Defector spoke with several of Roberson’s accusers and others who say they’ve been aware of allegations of sex crimes against him since he was in high school. Yet Roberson has never been arrested or charged with any crimes related to the allegations in Baker’s petition.
The accusers admit they don’t have any sort of “smoking gun” evidence. But they also have rational explanations for never taking steps to build a legal case against the local football hero.
“I was 15,” said Madison Cusick, who said she was raped by Roberson at a party when she was a freshman at Palmer Ridge and he was a junior. “I was so terrified. I was terrified my dad would find out. I was just wanting it to be over with.”
Roberson, reached on his cellphone, declined to be interviewed for this story. Roberson's Twitter bio indicates he is still on the CU team. Jack Sheffield, a sports marketer listed in that same bio as his business advisor, said he is not representing him.
But a counter-petition titled “We Love Deuce Roberson” was posted online just days after the Baker petition appeared. The purpose of the pro-Roberson document, according to the preamble by an anonymous author, was “[t]o combat any/all false allegations being made towards Deuce Roberson.” To date, the counter-petition has 181 signatures.
“These allegations were made by females who like attention,” wrote a counter-petition signer.
The counter-petition insists Roberson is the victim of a conspiracy put together by lots of jealous people from his old high school to ruin his football career. Dozens of women, however, say he's a sadistic serial sex offender from a town that didn’t do enough to protect its kids.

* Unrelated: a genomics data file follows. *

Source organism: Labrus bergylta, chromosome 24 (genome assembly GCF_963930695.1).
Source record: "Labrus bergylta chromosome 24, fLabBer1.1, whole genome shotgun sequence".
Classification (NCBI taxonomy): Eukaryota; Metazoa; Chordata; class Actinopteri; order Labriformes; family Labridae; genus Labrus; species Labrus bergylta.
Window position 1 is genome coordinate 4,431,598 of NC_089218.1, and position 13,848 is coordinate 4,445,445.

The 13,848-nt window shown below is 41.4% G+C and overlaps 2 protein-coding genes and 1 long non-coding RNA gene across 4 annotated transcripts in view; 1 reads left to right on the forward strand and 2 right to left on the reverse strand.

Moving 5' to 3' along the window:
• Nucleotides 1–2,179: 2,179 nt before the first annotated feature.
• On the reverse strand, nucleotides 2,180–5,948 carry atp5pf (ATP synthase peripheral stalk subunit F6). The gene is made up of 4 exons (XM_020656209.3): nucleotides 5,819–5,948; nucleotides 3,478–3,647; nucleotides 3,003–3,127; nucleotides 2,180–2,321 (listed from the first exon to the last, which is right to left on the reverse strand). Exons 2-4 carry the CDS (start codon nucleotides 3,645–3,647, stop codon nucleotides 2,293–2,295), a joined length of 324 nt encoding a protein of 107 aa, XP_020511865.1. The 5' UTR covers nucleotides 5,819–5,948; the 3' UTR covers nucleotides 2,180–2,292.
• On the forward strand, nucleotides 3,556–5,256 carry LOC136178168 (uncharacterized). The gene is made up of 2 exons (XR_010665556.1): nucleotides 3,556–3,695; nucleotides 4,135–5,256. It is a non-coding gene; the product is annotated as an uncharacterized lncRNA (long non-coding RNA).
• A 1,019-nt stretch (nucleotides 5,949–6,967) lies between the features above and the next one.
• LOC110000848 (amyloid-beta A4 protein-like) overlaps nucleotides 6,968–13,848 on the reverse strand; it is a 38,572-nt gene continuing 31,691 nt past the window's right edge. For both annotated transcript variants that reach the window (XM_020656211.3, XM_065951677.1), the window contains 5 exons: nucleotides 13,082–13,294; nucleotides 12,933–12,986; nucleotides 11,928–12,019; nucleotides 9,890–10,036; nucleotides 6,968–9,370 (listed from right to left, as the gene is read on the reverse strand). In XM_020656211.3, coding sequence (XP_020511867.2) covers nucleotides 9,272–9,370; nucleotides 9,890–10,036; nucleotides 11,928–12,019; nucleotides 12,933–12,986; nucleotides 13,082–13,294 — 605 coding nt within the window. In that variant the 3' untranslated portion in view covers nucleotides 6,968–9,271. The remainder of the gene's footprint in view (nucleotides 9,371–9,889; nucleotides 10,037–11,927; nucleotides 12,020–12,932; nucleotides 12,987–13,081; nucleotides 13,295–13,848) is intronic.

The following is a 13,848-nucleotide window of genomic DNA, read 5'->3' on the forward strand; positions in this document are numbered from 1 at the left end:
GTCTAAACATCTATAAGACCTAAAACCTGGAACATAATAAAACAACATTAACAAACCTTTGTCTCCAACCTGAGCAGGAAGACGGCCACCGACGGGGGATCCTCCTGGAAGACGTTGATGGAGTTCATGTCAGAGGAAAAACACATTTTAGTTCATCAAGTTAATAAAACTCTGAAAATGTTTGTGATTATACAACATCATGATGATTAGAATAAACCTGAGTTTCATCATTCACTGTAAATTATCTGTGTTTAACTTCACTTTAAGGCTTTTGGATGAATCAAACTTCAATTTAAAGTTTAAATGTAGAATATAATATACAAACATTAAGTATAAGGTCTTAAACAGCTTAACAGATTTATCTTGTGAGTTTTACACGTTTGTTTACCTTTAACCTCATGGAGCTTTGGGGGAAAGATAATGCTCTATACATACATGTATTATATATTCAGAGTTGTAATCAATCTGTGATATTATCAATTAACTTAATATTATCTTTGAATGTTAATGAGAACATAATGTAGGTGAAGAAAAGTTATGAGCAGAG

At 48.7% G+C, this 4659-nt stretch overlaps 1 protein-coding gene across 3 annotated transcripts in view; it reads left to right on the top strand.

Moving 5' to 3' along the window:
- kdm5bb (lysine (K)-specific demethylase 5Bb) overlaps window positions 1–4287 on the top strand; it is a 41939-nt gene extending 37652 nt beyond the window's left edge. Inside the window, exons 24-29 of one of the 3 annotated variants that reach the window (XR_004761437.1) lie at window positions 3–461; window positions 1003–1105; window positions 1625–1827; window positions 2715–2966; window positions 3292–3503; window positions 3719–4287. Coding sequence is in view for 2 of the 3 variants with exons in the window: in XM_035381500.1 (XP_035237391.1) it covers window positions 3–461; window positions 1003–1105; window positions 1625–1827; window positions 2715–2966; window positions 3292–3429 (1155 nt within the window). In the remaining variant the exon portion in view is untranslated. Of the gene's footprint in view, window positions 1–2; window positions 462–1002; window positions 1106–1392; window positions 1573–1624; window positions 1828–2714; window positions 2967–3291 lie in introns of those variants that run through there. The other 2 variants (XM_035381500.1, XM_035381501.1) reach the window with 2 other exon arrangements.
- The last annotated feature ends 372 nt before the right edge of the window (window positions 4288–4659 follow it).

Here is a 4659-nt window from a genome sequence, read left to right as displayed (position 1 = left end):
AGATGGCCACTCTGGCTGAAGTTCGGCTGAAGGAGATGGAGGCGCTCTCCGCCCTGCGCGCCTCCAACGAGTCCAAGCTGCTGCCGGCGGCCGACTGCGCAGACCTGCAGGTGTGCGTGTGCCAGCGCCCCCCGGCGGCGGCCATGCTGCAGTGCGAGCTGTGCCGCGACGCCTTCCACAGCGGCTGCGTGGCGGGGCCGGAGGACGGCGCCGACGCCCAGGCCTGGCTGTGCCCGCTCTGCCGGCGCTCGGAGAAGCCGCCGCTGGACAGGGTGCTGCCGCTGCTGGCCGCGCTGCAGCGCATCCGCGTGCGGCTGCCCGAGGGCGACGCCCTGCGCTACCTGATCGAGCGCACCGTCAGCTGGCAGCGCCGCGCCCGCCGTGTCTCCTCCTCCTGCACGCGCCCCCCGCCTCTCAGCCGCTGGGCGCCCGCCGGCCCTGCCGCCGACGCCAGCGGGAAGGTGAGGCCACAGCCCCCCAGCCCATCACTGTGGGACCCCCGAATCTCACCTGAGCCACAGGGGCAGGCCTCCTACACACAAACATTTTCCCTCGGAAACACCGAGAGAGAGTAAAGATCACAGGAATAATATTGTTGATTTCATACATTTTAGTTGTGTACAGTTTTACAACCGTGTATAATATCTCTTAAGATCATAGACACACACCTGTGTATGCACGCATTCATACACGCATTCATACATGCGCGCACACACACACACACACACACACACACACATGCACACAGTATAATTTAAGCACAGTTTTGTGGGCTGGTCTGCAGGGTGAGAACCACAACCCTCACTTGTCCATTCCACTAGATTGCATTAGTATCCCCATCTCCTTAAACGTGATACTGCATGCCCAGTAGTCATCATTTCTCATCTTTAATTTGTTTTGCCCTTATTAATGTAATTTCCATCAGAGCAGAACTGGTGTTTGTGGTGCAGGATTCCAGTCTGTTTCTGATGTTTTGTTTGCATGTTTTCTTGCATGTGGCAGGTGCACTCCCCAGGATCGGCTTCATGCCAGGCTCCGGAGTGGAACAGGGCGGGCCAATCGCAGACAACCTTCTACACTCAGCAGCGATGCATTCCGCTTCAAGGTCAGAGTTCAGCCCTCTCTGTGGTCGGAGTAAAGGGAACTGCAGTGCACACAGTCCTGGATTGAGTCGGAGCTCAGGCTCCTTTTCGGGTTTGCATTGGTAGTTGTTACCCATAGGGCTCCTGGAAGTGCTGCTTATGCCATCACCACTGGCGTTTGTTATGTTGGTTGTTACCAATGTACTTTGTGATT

“I worked with his victims,” Amber Newberry told me.
Newberry is one of the few adults in Monument willing to admit to knowing about the allegations at the time the assaults were said to be taking place. In the fall of 2019, Newberry was running a fledgling practice in town as a yoga therapist. She focused on women who’d suffered sexual trauma.
Newberry said three Palmer Ridge girls she was counseling told her that they had been sexually assaulted by Roberson. The girls also said they were aware of other classmates he’d assaulted or sexually harassed.
“I probably assumed there would be a few others,” Newberry said. “But I was shocked by what they told me.”
Newberry said she eventually heard of more than two dozen victims of Roberson at Palmer Ridge. She feared that a serial sex abuser would get away with his crimes. But the girls made Newberry promise she wouldn’t ask police to pursue any cases against him.
But she also learned enough about the clout Roberson and the football program had in town. At the time, the Palmer Ridge team was on the way to its third consecutive state championship, and Roberson was the dynastic squad's senior star. During his four years playing for Palmer Ridge, Roberson had 210 receptions for 37 touchdowns and 4,042 receiving yards, the latter breaking a Colorado state record that had been in place since 1989. He also threw for five touchdowns as a quarterback his senior year, and had 14 interceptions as a defensive back. He was named first-team all-state after each of his sophomore, junior and senior seasons, and honored as the best offensive player in the state as a senior in 2019.